Curiously, there seems to be a direct correlation between the Congress being written off and the growing deification of the AAP and its austere leader. The projection of Kejriwal as the man who successfully punctured the Modi balloon may well have a lot to do with the fact that he is a Delhi phenomenon. The country has not been lacking in individuals who have not allowed the trappings of office to get to their head. Mamata Banerjee didn’t move into more spacious government accommodation after decimating the Left in 2011; Naveen Patnaik lives in his father’s tasteful house and does not use a government vehicle for party work and social visits; the Goa chief minister, Manohar Parrikar, apart from being an IIT graduate, is known for his casual attire and a distaste for security bandobast; and despite being in office for more than 11 years, Modi’s portfolio of personal assets has not kept pace with his professional advancement.

It is entirely possible that the decision to make a fetish of a modest lifestyle wasn’t that of the over-enthusiastic AAP activists alone. Few fledgling political parties have managed to secure such generous media endorsement in such a short time as has the AAP. Today, despite heading a fragile government in one small city-state, the AAP is receiving the full-throated editorial backing of India’s largest media company and a clutch of influential TV channels. The projection of the AAP’s alleged national importance has, to a very large extent, been entirely a consequence of the hype created by India’s largest English-language daily. The AAP began its entry into electoral politics last year with modest expectations. After the Delhi verdict and the media’s gush gush coverage of everything it does, the AAP has begun its Lok Sabha campaign convinced that it alone has the energy and imagination to stop Modi.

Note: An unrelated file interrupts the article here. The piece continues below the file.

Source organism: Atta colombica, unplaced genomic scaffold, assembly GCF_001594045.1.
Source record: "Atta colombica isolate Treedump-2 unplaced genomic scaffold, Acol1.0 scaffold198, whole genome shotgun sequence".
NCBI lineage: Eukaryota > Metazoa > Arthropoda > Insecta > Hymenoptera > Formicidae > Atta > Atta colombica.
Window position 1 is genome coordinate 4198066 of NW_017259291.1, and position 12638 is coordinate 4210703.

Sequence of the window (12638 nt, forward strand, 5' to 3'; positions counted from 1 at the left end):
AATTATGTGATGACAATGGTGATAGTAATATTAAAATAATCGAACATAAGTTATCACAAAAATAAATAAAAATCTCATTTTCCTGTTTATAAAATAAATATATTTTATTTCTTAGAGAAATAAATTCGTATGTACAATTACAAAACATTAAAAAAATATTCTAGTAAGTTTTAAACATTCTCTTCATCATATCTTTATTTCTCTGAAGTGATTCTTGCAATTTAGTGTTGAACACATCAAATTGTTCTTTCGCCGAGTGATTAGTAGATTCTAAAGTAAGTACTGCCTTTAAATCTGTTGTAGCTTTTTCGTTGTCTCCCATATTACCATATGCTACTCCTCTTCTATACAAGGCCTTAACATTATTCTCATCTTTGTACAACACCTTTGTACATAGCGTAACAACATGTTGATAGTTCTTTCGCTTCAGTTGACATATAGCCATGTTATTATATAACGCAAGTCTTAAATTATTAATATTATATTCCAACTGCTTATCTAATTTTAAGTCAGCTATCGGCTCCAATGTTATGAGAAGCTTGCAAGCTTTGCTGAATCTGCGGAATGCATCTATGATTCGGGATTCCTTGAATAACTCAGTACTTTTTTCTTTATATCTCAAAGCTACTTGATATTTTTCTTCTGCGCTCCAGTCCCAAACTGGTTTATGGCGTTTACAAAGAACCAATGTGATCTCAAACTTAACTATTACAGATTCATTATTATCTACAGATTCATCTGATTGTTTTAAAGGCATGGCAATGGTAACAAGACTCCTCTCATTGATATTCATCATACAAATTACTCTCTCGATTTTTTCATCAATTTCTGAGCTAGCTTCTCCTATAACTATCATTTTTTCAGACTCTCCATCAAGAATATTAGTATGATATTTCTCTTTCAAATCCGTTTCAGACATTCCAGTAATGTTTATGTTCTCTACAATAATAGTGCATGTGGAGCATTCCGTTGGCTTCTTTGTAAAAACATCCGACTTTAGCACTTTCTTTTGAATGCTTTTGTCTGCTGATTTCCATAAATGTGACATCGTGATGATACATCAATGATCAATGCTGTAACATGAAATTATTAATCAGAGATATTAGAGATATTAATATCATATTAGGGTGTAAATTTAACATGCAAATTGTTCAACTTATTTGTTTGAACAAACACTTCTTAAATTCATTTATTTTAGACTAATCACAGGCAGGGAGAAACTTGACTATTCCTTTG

What has contributed to this over-exuberance isn’t some private poll but a set of circumstances. First, the complete rout of the Congress in Delhi and Rajasthan triggered two sets of reactions in the left-liberal intellectual coterie that dominates the intellectual discourse in India. This influential section of the Establishment concluded that their initial belief that Middle India would be repelled at the prospect of a so-called “Hindu extremist” at the helm in the Centre was a case of wishful thinking. Modi, they concluded, was not merely popular but that the Congress didn’t have the political weaponry to counter him. Having quite accurately gauged that the euphoria around Modi was based on a protest against corruption and the general disrepair of the present-day Congress Establishment, they honed in on the AAP as the only force that could steal Modi’s thunder by mirroring the very same concerns and, often, using very similar imagery. It is no accident that the AAP propaganda of late has been primarily directed towards tarring both the Congress and the BJP with the same brush. It is aware that accusations of questionable integrity hurt the BJP far more than they damage the Congress.